Not a week goes past these days without a new report by a respected international organization slamming Turkey for its declining human rights standards and violations of freedom of expression. Last week, we had the very critical report of the Council of Europe Commissioner for Human Rights Thomas Hammarberg on the dysfunctional state of Turkey’s judiciary. His concerns were vividly illustrated by the Hrant Dink judicial debacle, a verdict so flawed that even the judge who issued it admitted it didn’t reflect the full situation, and the prosecution immediately appealed it.
Human Rights Watch has just expressed its concern for declining human rights standards. Since winning a third term with a strong showing of 50 percent of the vote in the June 12 general elections, it said, the AKP “has restricted freedom of expression, association and assembly with laws that allow authorities to jail its critics for many months or years while they stand trial for alleged terrorism offenses on the basis of flimsy evidence.” The human rights organization also points to police and gendarmerie brutality against unarmed demonstrators. Freedom House recently listed Turkey among the countries that are “partly free.”
In the 1990s, of course, worse complaints were a regular occurrence, but in the meantime Turkey made significant progress and raised the bar on people’s expectations. What many in Turkey struggle to understand these days is why the AKP, which has successfully improved Turkey’s economy, raised the country’s profile internationally and stood up to the army, should have put the brakes on the broader democratization process, and even set it into reverse, after successfully making its position impregnable with a resounding electoral victory.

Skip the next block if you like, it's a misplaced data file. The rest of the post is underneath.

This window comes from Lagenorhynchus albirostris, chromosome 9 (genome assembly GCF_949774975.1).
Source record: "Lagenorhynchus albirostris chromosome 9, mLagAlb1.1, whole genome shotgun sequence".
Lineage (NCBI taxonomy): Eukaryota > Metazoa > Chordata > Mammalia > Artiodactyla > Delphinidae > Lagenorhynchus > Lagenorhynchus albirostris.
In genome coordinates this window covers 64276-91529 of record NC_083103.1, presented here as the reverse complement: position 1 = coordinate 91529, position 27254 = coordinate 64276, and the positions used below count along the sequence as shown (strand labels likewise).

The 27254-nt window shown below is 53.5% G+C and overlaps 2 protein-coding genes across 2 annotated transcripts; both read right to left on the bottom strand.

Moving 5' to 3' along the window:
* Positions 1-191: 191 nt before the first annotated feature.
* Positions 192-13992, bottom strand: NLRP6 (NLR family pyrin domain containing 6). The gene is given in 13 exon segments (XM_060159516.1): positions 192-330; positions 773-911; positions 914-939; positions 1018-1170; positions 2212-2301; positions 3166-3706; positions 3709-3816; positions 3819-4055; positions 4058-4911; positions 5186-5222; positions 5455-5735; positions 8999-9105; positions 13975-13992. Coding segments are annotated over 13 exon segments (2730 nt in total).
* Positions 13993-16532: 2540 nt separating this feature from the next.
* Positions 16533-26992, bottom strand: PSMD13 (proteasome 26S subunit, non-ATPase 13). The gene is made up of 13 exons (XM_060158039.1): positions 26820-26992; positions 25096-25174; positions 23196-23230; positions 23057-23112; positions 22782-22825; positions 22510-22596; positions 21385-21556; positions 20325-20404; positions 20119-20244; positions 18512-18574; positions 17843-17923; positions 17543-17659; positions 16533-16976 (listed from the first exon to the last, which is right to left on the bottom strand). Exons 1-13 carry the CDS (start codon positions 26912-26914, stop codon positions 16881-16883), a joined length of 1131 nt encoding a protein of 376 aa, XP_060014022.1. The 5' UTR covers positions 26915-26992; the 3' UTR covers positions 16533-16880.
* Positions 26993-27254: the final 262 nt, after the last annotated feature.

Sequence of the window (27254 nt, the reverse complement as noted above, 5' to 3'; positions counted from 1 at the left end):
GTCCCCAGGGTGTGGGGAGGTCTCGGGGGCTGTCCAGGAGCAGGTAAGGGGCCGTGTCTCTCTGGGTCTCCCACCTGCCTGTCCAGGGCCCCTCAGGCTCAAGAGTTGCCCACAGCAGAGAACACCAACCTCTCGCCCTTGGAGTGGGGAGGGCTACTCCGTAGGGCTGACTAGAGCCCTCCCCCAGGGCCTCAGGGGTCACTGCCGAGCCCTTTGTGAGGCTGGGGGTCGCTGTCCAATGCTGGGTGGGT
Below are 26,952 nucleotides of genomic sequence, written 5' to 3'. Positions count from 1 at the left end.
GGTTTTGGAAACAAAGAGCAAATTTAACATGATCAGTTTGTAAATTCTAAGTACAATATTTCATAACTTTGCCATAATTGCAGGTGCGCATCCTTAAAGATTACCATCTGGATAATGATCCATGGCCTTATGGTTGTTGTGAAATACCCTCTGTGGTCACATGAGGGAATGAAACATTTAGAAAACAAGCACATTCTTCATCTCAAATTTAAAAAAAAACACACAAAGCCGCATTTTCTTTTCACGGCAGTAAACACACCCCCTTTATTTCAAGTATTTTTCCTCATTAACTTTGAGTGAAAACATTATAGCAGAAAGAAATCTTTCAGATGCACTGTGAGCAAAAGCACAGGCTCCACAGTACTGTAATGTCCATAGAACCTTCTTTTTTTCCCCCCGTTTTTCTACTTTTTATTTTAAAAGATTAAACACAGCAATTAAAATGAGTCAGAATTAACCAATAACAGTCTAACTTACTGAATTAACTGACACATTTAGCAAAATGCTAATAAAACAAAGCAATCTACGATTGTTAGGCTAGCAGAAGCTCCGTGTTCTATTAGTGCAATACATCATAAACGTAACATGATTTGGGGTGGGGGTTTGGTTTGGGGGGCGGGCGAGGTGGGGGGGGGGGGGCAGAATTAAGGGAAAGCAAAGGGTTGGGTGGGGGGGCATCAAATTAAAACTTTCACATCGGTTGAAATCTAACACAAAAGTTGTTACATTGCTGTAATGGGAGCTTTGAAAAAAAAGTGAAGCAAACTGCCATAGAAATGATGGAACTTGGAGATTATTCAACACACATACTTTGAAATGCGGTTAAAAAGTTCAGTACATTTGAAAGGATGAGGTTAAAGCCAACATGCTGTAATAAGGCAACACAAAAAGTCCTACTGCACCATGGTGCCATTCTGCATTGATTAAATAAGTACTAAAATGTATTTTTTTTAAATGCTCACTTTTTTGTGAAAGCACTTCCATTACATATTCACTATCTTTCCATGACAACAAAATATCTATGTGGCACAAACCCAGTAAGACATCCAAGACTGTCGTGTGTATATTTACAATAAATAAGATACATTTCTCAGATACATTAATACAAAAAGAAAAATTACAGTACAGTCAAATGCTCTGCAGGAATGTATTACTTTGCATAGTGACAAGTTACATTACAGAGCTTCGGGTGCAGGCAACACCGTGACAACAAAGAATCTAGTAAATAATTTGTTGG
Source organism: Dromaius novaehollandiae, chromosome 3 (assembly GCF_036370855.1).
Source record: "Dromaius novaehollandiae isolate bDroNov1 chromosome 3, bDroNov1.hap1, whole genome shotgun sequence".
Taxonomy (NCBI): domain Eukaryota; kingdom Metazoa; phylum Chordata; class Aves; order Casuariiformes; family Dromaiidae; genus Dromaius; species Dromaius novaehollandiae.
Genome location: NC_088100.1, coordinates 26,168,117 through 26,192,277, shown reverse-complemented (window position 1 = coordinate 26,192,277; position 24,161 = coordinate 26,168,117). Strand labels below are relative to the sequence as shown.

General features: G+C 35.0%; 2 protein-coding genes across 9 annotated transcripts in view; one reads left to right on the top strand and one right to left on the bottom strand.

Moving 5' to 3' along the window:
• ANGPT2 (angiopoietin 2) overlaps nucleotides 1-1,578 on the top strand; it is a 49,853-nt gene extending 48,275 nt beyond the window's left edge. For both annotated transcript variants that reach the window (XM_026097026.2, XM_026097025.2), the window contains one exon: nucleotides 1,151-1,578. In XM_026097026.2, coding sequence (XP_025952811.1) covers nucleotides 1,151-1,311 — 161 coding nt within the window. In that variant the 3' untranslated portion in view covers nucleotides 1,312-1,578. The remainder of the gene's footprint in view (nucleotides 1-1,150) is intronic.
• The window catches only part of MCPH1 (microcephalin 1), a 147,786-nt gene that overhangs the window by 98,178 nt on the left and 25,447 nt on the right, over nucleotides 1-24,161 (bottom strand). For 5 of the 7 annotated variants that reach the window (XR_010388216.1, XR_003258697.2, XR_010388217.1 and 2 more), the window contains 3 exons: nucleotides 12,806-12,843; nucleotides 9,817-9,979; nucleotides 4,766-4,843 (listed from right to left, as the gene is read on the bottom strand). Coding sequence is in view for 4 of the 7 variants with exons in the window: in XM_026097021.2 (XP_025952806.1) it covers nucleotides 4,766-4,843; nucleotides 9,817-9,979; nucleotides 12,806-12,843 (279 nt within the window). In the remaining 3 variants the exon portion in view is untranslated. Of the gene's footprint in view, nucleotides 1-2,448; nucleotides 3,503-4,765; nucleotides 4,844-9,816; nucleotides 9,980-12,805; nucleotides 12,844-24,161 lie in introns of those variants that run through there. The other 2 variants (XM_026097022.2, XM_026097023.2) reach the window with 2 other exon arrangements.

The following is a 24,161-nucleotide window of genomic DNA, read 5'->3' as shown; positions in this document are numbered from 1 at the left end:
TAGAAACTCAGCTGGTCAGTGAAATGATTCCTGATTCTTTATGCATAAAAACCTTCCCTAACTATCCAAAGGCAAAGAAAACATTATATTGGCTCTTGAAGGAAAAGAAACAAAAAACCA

Few people seem to have come up with a satisfactory explanation. Is it overconfidence, power fatigue or on the contrary continued insecurity? Have the country’s leaders lost touch with the street? Blatant contradictions make the picture all the more blurry: the prime minister can apologize for the massacres committed in Dersim in the 1930s, but the discovery of human skulls and bones in the courtyard of the former JİTEM headquarters in Diyarbakır, pointing to more recent egregious abuses, seems to have little influence on the official discourse on the Kurdish issue.
The AKP had to contend with its share of opponents over the years, but today it is its own intolerance that is threatening the very stability it worked hard to achieve. The crackdown on demonstrators and dissidents, ranging from environmentalists to students and journalists, and the numerous arrests of Kurds under anti-terrorism legislation are only causing further polarization and fuelling restlessness in the country. Criticism of its policies now emanates not just from liberals but also from conservatives who form the government’s natural constituency. If in recent years the AKP could dismiss critics as being hard-line secularists or staunch Kemalists, this is no longer the case.
Experience from the past suggests that such internal tension creates a dangerous vacuum in the country. For years, the EU provided a useful roadmap for Turkey’s democratization project. But as EU-Turkey Joint Parliamentary Committee President Hélène Flautre correctly pointed out, the antagonism displayed by France, Cyprus and other countries opposed to Turkey’s bid have eroded Brussels’ ability to influence developments in Turkey. Yet, there is little doubt -- and the current state of affairs appears to confirm it -- that the carrot and stick of EU membership inspired many of the reforms implemented in the past decade.
Today, Turkey has plenty of strategic and economic assets, but as Human Rights Watch pointed out, internationally, its “credibility depends on rights at home.” With political will and a return to the democratizing spirit that animated it in its early years, the government boosts its global influence as well as internal stability. Whether this will exists, however, is in doubt.